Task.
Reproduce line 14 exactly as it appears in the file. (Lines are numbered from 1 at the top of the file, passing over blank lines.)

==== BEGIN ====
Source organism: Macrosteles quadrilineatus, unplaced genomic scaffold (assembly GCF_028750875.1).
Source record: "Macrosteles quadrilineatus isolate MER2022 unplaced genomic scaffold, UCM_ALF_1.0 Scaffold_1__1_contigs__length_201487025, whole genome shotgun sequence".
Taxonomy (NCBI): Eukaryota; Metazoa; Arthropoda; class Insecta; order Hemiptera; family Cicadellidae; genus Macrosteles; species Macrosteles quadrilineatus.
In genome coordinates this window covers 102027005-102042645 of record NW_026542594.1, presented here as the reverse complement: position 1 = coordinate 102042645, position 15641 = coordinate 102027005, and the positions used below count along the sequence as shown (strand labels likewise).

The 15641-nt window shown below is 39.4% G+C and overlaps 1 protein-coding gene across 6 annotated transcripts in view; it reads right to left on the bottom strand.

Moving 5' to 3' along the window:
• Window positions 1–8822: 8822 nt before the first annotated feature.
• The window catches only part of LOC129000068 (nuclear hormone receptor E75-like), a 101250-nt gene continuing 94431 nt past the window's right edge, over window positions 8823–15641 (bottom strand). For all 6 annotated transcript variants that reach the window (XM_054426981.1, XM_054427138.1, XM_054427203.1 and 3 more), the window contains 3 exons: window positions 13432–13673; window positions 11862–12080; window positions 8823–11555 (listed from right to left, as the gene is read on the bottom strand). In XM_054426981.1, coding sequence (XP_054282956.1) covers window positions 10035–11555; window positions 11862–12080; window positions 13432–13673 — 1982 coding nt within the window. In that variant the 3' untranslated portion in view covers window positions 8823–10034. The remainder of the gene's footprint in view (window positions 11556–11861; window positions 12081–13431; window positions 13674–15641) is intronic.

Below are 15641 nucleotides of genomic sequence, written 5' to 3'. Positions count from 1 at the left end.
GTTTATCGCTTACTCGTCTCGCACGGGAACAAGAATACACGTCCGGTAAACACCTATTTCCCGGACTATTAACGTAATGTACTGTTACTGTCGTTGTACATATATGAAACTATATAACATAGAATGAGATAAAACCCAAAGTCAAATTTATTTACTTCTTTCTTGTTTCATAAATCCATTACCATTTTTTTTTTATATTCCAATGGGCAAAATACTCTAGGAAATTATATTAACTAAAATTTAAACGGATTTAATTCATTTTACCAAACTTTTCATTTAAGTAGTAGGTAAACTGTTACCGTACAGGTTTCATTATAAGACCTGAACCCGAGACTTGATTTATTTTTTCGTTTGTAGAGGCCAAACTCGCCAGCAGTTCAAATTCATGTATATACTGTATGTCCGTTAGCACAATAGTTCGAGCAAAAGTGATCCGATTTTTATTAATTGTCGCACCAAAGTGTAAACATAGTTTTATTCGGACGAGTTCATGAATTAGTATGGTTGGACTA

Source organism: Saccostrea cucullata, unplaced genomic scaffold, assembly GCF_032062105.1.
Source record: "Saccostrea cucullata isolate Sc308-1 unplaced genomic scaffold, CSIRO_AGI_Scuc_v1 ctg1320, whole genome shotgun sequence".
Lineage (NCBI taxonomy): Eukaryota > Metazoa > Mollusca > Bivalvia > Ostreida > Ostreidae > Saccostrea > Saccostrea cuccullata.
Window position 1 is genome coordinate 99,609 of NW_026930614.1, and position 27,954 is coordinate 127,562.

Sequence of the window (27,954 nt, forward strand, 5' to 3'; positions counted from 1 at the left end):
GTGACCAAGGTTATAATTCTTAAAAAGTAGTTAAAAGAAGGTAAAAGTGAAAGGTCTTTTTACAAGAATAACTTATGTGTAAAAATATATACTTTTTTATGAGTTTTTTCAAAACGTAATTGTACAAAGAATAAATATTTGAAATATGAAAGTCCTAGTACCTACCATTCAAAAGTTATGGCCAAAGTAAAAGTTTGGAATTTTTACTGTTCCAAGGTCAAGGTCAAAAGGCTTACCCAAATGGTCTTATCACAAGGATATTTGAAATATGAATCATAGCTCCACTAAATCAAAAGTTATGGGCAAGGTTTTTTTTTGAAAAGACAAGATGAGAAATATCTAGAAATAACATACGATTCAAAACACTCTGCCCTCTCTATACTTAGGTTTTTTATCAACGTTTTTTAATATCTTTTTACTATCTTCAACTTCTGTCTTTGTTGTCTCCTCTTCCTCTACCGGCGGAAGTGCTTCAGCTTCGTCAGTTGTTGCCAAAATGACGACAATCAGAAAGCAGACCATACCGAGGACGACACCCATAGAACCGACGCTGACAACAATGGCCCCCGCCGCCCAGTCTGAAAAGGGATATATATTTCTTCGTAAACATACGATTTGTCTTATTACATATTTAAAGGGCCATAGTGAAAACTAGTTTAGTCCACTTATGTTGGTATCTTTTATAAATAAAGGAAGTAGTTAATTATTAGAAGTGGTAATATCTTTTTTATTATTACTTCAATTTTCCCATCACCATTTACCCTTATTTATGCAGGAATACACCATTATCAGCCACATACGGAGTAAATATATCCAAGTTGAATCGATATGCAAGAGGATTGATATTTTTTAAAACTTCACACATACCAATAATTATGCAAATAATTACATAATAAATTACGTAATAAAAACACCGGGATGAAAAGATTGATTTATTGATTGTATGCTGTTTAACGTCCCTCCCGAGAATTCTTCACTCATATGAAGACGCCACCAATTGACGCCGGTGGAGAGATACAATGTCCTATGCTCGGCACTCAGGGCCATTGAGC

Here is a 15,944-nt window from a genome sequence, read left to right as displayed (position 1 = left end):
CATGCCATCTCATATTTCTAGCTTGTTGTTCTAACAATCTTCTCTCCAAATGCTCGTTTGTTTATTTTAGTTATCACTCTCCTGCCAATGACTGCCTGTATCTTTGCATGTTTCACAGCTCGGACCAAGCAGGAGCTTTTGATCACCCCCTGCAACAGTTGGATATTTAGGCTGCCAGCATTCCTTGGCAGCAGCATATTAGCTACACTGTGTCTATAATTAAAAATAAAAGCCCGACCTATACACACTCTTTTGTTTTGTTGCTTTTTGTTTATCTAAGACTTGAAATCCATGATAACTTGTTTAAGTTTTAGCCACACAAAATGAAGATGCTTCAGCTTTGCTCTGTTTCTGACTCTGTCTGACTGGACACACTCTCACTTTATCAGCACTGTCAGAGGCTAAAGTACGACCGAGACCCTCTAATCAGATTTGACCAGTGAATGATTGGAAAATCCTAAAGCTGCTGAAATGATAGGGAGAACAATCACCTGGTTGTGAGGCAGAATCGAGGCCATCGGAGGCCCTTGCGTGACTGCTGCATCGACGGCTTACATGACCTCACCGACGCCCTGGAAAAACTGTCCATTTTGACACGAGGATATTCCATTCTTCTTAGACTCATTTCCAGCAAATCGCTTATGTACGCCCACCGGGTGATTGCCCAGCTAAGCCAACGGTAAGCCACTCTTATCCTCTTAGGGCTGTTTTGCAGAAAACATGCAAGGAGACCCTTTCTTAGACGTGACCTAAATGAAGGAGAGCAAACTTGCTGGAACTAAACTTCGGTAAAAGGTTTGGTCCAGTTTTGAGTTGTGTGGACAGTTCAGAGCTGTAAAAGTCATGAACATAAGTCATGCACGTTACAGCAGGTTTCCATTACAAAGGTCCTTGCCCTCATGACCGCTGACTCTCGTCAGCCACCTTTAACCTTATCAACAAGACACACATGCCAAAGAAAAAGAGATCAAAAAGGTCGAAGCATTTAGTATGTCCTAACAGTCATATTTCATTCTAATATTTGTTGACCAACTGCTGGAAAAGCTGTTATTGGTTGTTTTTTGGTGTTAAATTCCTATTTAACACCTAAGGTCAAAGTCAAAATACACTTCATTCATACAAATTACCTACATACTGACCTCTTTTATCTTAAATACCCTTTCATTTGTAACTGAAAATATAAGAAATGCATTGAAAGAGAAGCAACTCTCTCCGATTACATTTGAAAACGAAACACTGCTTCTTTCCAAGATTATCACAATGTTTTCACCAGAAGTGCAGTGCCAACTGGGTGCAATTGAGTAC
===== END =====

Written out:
Window position 1 is genome coordinate 99,609 of NW_026930614.1, and position 27,954 is coordinate 127,562.